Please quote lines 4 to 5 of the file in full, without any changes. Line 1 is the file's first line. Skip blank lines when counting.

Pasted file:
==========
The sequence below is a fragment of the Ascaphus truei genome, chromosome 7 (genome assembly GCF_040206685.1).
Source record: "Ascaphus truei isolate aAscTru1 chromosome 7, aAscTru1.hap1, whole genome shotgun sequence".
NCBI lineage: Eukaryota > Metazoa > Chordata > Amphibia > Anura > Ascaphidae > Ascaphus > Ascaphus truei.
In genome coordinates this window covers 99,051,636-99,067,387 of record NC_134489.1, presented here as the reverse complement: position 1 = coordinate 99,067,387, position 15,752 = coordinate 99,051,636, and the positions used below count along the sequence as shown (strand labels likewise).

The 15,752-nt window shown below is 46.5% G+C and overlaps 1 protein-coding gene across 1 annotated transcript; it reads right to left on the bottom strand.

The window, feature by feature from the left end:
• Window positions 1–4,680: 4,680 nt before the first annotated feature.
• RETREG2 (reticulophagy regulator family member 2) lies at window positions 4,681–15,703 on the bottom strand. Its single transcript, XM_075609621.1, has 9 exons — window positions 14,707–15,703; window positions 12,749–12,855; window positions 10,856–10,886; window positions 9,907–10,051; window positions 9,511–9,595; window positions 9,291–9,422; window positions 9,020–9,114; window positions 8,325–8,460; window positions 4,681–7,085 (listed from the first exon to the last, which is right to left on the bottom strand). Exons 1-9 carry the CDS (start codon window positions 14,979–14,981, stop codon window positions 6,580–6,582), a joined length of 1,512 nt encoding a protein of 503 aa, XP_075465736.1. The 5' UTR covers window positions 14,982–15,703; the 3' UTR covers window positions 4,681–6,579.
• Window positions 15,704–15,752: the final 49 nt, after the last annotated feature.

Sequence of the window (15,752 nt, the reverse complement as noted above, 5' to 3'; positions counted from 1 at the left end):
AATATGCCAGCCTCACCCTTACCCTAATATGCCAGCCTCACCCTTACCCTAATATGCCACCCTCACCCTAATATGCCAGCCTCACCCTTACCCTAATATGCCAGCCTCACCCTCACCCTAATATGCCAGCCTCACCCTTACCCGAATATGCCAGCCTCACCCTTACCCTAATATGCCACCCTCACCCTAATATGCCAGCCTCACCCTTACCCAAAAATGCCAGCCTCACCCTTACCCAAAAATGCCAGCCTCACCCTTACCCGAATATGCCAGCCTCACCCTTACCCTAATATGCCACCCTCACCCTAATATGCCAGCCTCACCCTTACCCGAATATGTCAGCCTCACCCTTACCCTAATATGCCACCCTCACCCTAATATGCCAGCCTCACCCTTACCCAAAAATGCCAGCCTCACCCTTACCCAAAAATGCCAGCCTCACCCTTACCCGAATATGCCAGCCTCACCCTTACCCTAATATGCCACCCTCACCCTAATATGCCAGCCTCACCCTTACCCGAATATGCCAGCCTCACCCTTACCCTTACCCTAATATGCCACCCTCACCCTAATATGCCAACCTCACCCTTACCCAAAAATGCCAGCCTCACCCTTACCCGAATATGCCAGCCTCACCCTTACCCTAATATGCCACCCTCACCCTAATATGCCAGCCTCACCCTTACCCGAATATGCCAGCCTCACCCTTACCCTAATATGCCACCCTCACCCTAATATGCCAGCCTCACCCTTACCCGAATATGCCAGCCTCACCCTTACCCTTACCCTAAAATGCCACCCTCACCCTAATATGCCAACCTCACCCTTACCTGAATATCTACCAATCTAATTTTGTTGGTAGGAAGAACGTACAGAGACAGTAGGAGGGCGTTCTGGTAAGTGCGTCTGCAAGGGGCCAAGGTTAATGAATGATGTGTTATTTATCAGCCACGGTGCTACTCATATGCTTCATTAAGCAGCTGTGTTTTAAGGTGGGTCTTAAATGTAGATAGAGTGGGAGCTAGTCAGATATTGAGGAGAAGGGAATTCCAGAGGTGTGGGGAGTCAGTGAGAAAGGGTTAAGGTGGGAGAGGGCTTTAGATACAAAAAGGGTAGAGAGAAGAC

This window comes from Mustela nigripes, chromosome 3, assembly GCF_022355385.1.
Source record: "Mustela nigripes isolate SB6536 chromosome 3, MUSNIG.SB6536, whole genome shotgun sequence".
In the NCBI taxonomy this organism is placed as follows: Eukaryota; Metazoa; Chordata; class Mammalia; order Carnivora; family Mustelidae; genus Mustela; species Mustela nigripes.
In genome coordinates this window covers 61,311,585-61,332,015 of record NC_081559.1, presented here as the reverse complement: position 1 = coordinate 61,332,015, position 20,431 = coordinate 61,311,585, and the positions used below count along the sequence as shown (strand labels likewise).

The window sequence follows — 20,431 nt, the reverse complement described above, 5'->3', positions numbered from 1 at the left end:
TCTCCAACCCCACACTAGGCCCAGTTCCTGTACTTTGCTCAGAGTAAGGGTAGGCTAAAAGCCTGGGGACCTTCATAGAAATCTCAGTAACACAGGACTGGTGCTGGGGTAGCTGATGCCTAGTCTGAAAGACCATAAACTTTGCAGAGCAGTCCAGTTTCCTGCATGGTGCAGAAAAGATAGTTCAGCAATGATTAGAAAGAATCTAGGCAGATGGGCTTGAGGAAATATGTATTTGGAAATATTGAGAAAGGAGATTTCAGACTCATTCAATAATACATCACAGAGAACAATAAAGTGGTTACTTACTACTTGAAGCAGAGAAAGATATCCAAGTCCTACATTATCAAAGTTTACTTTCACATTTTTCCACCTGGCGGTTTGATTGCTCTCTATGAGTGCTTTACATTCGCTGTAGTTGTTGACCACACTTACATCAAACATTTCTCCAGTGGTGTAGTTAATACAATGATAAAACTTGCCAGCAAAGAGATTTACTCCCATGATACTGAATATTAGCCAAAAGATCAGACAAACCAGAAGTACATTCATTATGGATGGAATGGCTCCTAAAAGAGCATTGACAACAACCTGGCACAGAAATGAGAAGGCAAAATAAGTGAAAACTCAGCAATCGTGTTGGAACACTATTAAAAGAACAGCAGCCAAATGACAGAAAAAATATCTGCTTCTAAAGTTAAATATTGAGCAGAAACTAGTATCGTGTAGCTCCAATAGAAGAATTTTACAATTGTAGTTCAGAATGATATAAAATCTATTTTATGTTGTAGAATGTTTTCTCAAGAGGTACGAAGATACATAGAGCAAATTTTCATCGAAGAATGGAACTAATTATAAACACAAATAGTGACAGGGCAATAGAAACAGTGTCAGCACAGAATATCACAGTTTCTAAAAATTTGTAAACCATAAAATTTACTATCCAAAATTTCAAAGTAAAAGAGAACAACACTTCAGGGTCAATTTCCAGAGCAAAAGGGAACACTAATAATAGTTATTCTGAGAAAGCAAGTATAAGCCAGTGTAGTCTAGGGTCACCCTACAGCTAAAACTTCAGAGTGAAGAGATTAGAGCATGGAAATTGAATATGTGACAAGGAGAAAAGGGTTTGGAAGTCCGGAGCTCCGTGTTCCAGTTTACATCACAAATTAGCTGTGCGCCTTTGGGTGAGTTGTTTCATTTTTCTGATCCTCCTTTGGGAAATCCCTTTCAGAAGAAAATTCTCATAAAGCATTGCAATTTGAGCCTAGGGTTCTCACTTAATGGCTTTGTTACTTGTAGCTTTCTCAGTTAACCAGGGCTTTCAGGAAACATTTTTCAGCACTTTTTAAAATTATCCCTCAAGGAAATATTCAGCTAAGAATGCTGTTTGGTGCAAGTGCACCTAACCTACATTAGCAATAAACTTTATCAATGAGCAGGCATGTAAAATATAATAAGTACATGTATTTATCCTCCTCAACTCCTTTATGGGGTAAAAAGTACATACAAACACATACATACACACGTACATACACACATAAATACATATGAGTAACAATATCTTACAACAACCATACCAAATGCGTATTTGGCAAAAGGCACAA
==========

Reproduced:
In genome coordinates this window covers 99,051,636-99,067,387 of record NC_134489.1, presented here as the reverse complement: position 1 = coordinate 99,067,387, position 15,752 = coordinate 99,051,636, and the positions used below count along the sequence as shown (strand labels likewise).

The 15,752-nt window shown below is 46.5% G+C and overlaps 1 protein-coding gene across 1 annotated transcript; it reads right to left on the bottom strand.